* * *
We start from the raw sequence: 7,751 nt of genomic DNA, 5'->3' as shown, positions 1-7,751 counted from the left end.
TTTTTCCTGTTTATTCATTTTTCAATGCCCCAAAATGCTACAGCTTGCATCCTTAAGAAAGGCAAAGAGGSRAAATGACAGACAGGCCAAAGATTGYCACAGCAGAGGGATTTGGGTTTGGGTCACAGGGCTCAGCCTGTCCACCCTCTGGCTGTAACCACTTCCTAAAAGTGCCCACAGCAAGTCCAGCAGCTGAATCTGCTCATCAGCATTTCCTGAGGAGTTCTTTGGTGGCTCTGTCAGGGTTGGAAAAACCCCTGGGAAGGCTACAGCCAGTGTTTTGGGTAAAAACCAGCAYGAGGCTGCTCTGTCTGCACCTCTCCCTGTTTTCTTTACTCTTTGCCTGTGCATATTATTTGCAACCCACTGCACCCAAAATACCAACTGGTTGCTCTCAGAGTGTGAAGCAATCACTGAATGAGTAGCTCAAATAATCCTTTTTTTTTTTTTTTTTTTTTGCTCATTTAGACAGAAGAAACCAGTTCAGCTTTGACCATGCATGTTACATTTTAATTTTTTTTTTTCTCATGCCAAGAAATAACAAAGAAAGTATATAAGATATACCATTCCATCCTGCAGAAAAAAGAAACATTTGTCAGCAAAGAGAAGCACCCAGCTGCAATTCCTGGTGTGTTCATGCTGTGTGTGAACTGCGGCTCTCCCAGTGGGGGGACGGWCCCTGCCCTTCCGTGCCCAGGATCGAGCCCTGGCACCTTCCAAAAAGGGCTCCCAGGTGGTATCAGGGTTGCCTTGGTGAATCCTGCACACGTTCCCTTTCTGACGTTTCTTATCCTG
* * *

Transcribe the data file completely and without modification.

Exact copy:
We start from the raw sequence: 7,751 nt of genomic DNA, 5'->3' as shown, positions 1-7,751 counted from the left end.
TTTTTCCTGTTTATTCATTTTTCAATGCCCCAAAATGCTACAGCTTGCATCCTTAAGAAAGGCAAAGAGGSRAAATGACAGACAGGCCAAAGATTGYCACAGCAGAGGGATTTGGGTTTGGGTCACAGGGCTCAGCCTGTCCACCCTCTGGCTGTAACCACTTCCTAAAAGTGCCCACAGCAAGTCCAGCAGCTGAATCTGCTCATCAGCATTTCCTGAGGAGTTCTTTGGTGGCTCTGTCAGGGTTGGAAAAACCCCTGGGAAGGCTACAGCCAGTGTTTTGGGTAAAAACCAGCAYGAGGCTGCTCTGTCTGCACCTCTCCCTGTTTTCTTTACTCTTTGCCTGTGCATATTATTTGCAACCCACTGCACCCAAAATACCAACTGGTTGCTCTCAGAGTGTGAAGCAATCACTGAATGAGTAGCTCAAATAATCCTTTTTTTTTTTTTTTTTTTTTGCTCATTTAGACAGAAGAAACCAGTTCAGCTTTGACCATGCATGTTACATTTTAATTTTTTTTTTTCTCATGCCAAGAAATAACAAAGAAAGTATATAAGATATACCATTCCATCCTGCAGAAAAAAGAAACATTTGTCAGCAAAGAGAAGCACCCAGCTGCAATTCCTGGTGTGTTCATGCTGTGTGTGAACTGCGGCTCTCCCAGTGGGGGGACGGWCCCTGCCCTTCCGTGCCCAGGATCGAGCCCTGGCACCTTCCAAAAAGGGCTCCCAGGTGGTATCAGGGTTGCCTTGGTGAATCCTGCACACGTTCCCTTTCTGACGTTTCTTATCCTG